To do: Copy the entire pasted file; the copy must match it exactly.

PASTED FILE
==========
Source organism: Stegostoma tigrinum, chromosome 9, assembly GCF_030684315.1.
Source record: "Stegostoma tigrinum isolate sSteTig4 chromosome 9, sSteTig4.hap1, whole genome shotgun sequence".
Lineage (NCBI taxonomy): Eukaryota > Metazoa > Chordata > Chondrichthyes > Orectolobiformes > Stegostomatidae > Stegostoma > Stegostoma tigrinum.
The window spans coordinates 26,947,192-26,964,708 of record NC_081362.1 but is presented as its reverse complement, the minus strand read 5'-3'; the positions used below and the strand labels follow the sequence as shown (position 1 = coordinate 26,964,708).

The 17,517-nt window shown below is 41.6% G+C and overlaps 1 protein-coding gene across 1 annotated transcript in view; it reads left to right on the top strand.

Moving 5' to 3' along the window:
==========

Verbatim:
Source organism: Stegostoma tigrinum, chromosome 9, assembly GCF_030684315.1.
Source record: "Stegostoma tigrinum isolate sSteTig4 chromosome 9, sSteTig4.hap1, whole genome shotgun sequence".
Lineage (NCBI taxonomy): Eukaryota > Metazoa > Chordata > Chondrichthyes > Orectolobiformes > Stegostomatidae > Stegostoma > Stegostoma tigrinum.
The window spans coordinates 26,947,192-26,964,708 of record NC_081362.1 but is presented as its reverse complement, the minus strand read 5'-3'; the positions used below and the strand labels follow the sequence as shown (position 1 = coordinate 26,964,708).

The 17,517-nt window shown below is 41.6% G+C and overlaps 1 protein-coding gene across 1 annotated transcript in view; it reads left to right on the top strand.

Moving 5' to 3' along the window: